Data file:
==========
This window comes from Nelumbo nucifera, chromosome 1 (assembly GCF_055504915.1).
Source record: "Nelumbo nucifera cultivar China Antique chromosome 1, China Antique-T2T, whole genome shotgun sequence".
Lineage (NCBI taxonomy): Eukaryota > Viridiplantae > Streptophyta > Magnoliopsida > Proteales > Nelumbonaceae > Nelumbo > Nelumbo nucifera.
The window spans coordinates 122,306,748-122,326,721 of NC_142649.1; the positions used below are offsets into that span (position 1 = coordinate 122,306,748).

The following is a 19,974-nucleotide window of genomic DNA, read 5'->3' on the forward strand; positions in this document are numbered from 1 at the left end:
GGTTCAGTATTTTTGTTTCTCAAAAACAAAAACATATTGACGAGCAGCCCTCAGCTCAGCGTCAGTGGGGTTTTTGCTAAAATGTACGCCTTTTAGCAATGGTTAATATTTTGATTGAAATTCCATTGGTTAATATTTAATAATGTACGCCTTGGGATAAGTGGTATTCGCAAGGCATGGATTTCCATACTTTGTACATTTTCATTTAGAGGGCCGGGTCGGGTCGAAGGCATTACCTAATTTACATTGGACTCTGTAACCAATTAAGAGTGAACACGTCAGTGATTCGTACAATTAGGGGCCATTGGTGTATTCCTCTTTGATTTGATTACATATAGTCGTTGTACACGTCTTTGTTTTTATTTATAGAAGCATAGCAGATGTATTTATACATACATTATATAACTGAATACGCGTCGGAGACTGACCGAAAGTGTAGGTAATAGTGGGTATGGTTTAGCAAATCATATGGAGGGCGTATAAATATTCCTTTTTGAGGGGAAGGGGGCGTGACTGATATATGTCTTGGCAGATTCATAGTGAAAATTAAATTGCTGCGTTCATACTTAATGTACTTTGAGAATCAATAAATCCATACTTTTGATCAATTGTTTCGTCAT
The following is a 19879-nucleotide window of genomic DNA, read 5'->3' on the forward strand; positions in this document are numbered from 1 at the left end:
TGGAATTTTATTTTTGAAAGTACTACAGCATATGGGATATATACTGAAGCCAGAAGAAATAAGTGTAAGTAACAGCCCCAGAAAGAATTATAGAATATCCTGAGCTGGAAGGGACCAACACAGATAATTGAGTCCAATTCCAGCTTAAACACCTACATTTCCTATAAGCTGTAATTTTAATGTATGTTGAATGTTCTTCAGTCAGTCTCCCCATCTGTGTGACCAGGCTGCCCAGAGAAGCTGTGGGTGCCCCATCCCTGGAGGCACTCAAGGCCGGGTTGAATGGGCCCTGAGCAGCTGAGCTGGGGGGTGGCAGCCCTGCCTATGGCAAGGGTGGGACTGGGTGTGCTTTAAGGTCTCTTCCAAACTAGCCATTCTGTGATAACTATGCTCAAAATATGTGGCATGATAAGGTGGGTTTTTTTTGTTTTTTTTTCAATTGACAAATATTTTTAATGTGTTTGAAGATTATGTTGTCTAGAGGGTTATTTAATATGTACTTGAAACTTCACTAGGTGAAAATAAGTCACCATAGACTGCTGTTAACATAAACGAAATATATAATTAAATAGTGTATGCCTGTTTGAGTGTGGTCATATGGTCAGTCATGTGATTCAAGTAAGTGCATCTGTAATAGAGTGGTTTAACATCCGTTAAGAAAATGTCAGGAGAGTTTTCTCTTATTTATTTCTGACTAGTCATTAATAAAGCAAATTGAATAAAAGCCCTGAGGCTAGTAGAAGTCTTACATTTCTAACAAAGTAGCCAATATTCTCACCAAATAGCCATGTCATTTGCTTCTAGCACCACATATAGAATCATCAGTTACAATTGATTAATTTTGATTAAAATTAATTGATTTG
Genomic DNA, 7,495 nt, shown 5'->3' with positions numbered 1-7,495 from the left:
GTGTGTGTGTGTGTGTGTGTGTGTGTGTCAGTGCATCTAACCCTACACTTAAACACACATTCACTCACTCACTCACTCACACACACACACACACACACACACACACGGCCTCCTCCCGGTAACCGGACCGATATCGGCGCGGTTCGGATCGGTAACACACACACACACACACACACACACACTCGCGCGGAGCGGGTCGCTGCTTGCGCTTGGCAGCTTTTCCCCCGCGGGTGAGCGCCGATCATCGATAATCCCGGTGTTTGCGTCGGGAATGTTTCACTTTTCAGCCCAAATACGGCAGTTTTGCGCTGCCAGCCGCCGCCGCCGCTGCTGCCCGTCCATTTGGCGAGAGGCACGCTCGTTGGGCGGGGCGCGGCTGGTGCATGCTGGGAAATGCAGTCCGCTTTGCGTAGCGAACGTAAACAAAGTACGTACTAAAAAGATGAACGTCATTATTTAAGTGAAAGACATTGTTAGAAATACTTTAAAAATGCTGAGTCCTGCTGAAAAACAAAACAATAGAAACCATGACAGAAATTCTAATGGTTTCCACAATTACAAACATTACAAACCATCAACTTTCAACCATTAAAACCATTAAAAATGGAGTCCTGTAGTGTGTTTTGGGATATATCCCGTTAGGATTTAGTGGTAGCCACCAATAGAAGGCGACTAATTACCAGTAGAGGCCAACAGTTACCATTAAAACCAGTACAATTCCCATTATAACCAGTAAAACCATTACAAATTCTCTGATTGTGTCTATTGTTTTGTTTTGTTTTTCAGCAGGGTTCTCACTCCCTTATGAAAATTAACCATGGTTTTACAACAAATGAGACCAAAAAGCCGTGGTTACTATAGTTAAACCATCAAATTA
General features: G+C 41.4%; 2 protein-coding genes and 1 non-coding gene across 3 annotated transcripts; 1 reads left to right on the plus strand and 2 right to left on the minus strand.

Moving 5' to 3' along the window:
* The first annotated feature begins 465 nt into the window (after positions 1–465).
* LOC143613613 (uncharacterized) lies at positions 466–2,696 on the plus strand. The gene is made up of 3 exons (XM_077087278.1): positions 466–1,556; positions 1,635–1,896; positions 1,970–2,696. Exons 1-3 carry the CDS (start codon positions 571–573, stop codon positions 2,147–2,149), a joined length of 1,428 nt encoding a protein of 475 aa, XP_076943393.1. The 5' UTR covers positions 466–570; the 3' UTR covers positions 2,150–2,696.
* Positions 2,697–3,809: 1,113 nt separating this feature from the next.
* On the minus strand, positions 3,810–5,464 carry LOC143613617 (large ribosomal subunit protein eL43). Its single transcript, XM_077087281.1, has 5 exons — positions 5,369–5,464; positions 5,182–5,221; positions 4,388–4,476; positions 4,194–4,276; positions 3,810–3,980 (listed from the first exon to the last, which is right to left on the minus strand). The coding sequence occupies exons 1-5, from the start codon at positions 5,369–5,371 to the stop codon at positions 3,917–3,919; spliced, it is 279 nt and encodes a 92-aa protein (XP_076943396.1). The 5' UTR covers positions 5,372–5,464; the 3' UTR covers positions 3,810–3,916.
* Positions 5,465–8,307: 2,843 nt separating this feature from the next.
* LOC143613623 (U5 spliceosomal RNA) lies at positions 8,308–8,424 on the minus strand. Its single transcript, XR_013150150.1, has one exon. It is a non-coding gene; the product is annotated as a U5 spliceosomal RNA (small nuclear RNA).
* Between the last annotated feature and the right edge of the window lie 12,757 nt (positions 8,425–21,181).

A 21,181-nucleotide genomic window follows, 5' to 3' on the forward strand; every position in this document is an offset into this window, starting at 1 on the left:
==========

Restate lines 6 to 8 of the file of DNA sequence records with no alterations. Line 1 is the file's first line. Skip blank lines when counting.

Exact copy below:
GGTTCAGTATTTTTGTTTCTCAAAAACAAAAACATATTGACGAGCAGCCCTCAGCTCAGCGTCAGTGGGGTTTTTGCTAAAATGTACGCCTTTTAGCAATGGTTAATATTTTGATTGAAATTCCATTGGTTAATATTTAATAATGTACGCCTTGGGATAAGTGGTATTCGCAAGGCATGGATTTCCATACTTTGTACATTTTCATTTAGAGGGCCGGGTCGGGTCGAAGGCATTACCTAATTTACATTGGACTCTGTAACCAATTAAGAGTGAACACGTCAGTGATTCGTACAATTAGGGGCCATTGGTGTATTCCTCTTTGATTTGATTACATATAGTCGTTGTACACGTCTTTGTTTTTATTTATAGAAGCATAGCAGATGTATTTATACATACATTATATAACTGAATACGCGTCGGAGACTGACCGAAAGTGTAGGTAATAGTGGGTATGGTTTAGCAAATCATATGGAGGGCGTATAAATATTCCTTTTTGAGGGGAAGGGGGCGTGACTGATATATGTCTTGGCAGATTCATAGTGAAAATTAAATTGCTGCGTTCATACTTAATGTACTTTGAGAATCAATAAATCCATACTTTTGATCAATTGTTTCGTCAT
The following is a 19879-nucleotide window of genomic DNA, read 5'->3' on the forward strand; positions in this document are numbered from 1 at the left end:
TGGAATTTTATTTTTGAAAGTACTACAGCATATGGGATATATACTGAAGCCAGAAGAAATAAGTGTAAGTAACAGCCCCAGAAAGAATTATAGAATATCCTGAGCTGGAAGGGACCAACACAGATAATTGAGTCCAATTCCAGCTTAAACACCTACATTTCCTATAAGCTGTAATTTTAATGTATGTTGAATGTTCTTCAGTCAGTCTCCCCATCTGTGTGACCAGGCTGCCCAGAGAAGCTGTGGGTGCCCCATCCCTGGAGGCACTCAAGGCCGGGTTGAATGGGCCCTGAGCAGCTGAGCTGGGGGGTGGCAGCCCTGCCTATGGCAAGGGTGGGACTGGGTGTGCTTTAAGGTCTCTTCCAAACTAGCCATTCTGTGATAACTATGCTCAAAATATGTGGCATGATAAGGTGGGTTTTTTTTGTTTTTTTTTCAATTGACAAATATTTTTAATGTGTTTGAAGATTATGTTGTCTAGAGGGTTATTTAATATGTACTTGAAACTTCACTAGGTGAAAATAAGTCACCATAGACTGCTGTTAACATAAACGAAATATATAATTAAATAGTGTATGCCTGTTTGAGTGTGGTCATATGGTCAGTCATGTGATTCAAGTAAGTGCATCTGTAATAGAGTGGTTTAACATCCGTTAAGAAAATGTCAGGAGAGTTTTCTCTTATTTATTTCTGACTAGTCATTAATAAAGCAAATTGAATAAAAGCCCTGAGGCTAGTAGAAGTCTTACATTTCTAACAAAGTAGCCAATATTCTCACCAAATAGCCATGTCATTTGCTTCTAGCACCACATATAGAATCATCAGTTACAATTGATTAATTTTGATTAAAATTAATTGATTTG